A and A's Movie A Day

Watching movies until we run out.

Movie 90 – The Muppet Movie

The Muppet Movie – May 29th, 2010

Can you believe we have no Dennis Hopper movies? None. We checked. So we’ve made a note of that and will be rectifying it soon. Unfortunately that means we can’t honor him tonight by watching one of his movies. So we’re watching The Muppet Movie instead. A road trip movie about a frog with big dreams being chased by a fast food frog leg purveyor named Doc Hopper. Okay, I admit it, that’s a horrible non-connection to Dennis Hopper. I apologize. But that’s no reason not to watch this movie and enjoy it.

Much like The Great Muppet Caper, which was made after this one, the fourth wall is in a weird place with this movie. The conceit of it is that the movie you watch is also being watched by the Muppets and is the origin story for Kermit and Fozzie and Miss Piggy and Gonzo and Rolf and the Electric Mayhem and everyone else. The movie begins with the Muppets, Statler and Waldorf included, gathering together for a screening of the movie they’ve made. And so you and they settle in to watch it.

Kermit meets an agent in the swamp and with a little encouragement heads off to Hollywood to become rich and famous. Along the way he meets Fozzie, then the Electric Mayhem, then Gonzo and Camilla (who say that Hollywood is the easy way – Bombay, India is the way they’d do it – which makes me wonder why there isn’t a Bollywood Muppet movie yet), then Miss Piggy, then Rolf, and bit by bit the group forms as they cross the country. The villain, Doc Hopper, wants Kermit to be the spokesfrog for his frog leg restaurants but Kermit, of course, wants nothing to do with it. Doc Hopper, being a villain, decides he’s going to get Kermit one way or another and chases him through the movie, employing a mad scientist who is an expert in frog mind control and a frog bounty hunter amongst others. It’s ridiculous, of course, and while I’ve read in a few places that Kermit’s journey was supposed to be a loose reference to Jim Henson’s own life and the beginning of his career, I doubt he had a maniacal fast food king hunting him down for his legs.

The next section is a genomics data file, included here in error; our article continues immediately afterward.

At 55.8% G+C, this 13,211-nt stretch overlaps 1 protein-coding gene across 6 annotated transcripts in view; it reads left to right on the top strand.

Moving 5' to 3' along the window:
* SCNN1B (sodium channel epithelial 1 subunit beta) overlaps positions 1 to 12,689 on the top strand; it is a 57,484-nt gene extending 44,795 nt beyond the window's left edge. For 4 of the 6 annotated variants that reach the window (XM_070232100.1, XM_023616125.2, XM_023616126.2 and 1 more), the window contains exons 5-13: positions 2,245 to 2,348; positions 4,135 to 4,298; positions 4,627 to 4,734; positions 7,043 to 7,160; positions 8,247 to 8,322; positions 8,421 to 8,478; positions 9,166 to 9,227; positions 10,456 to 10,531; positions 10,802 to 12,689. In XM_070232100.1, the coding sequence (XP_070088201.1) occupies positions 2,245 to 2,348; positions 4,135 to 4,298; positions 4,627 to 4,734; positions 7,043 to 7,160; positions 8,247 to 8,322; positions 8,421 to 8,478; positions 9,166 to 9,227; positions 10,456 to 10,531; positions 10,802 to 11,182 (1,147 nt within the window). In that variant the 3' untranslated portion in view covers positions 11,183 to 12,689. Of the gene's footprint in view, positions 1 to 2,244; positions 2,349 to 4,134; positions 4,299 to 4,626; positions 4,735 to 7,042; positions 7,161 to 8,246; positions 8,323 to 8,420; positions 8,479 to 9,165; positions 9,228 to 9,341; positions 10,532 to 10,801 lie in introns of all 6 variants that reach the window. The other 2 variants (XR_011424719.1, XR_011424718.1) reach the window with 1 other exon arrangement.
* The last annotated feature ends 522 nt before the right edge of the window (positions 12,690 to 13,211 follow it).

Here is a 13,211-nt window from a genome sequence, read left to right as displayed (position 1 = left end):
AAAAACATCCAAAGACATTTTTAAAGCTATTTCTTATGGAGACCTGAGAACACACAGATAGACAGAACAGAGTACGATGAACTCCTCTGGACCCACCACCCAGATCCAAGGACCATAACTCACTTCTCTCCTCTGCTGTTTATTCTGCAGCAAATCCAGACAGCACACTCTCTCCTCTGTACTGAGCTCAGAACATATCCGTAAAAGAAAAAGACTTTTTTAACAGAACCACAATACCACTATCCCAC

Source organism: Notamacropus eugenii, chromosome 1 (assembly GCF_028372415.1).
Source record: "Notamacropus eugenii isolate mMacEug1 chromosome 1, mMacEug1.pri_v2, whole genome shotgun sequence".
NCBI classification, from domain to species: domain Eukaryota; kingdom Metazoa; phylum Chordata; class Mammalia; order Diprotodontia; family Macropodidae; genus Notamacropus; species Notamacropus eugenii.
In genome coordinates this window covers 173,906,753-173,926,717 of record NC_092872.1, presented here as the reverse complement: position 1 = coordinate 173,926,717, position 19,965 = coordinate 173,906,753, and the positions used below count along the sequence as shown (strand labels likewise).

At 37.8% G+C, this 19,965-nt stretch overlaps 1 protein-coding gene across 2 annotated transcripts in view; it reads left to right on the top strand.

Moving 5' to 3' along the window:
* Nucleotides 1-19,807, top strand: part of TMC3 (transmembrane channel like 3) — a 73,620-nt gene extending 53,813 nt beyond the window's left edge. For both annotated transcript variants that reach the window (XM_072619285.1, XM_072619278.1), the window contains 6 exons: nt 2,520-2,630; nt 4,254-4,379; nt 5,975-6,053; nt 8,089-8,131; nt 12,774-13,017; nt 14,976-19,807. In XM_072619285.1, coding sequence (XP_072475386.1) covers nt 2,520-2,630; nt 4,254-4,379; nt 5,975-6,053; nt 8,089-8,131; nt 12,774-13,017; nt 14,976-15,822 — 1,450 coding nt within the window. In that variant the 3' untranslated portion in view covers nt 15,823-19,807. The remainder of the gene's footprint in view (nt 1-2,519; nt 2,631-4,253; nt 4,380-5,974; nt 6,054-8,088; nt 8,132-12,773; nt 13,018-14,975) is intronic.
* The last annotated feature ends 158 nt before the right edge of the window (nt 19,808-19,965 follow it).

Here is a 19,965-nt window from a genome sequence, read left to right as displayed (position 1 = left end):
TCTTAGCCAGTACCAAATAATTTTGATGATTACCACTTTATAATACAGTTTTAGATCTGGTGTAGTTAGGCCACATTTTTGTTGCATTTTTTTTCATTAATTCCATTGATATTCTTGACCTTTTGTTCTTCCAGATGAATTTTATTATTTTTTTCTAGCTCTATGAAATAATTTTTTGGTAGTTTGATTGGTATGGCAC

Anyhow, Kermit and his rag tag bunch of dogs, pigs, chickens, bears and whatevers defeat Doc Hopper and make it to Hollywood where they’re signed to the “standard Rich and Famous contract” and make the movie about their journey. Whereupon they sing the closing number and Sweetums shows up and interrupts the screening, breaking the tenuous fourth wall (already made thin by numerous lines directed at the audience and a copy of the script handed to Dr. Teeth so he can catch up) and entering the theater. Now, I never saw this in the theater, but the movie geek in me finds that particular moment really awesome. There’s larger-than-life Sweetums crashing the movie and the theater and there you are, in the theater too! Awesome! You’re part of the whole thing, screening the movie with the Muppets!

The movie itself is full of the odd and pun-tastic Muppets humor that makes me love them so much. There are definitely lines from this that have entered our reference vocabulary (Beaker’s meeped “Sadly temporary” has become a sort of universal expression of regret and dismay for us) and jokes that will always make me laugh, no matter how inane. The music is fantastic, especially the Electric Mayhem numbers and Rainbow Connection and the guest stars are awesome, even if many of them wouldn’t be so easily recognizable to a younger audience today. Many of them had been on the original Muppet Show and I love that they came back for the movie, so who cares? The newer Muppet movies have newer celebrities. That’s just how it works. What I really love about the Muppets is that as a group, they’re relatively timeless. I mean, look at the Electric Mayhem. You’d think they’d seem dated, but they don’t. They exist in their own little bubble. And hey, in 1979 they were talking about converting a church into a coffee house with good music and organic food. Mellow and profitable. Gee, an organic coffee house with music? How very prescient. But the majority of the jokes don’t depend on the year or the decade. And the spirit of the movie isn’t dependent on it either. It’s just plain great to watch.

May 29, 2010 - Posted by | daily reviews | , ,

No comments yet.

Leave a Reply

Fill in your details below or click an icon to log in:

WordPress.com Logo

You are commenting using your WordPress.com account. Log Out /  Change )

Twitter picture

You are commenting using your Twitter account. Log Out /  Change )

Facebook photo

You are commenting using your Facebook account. Log Out /  Change )

Connecting to %s

%d bloggers like this: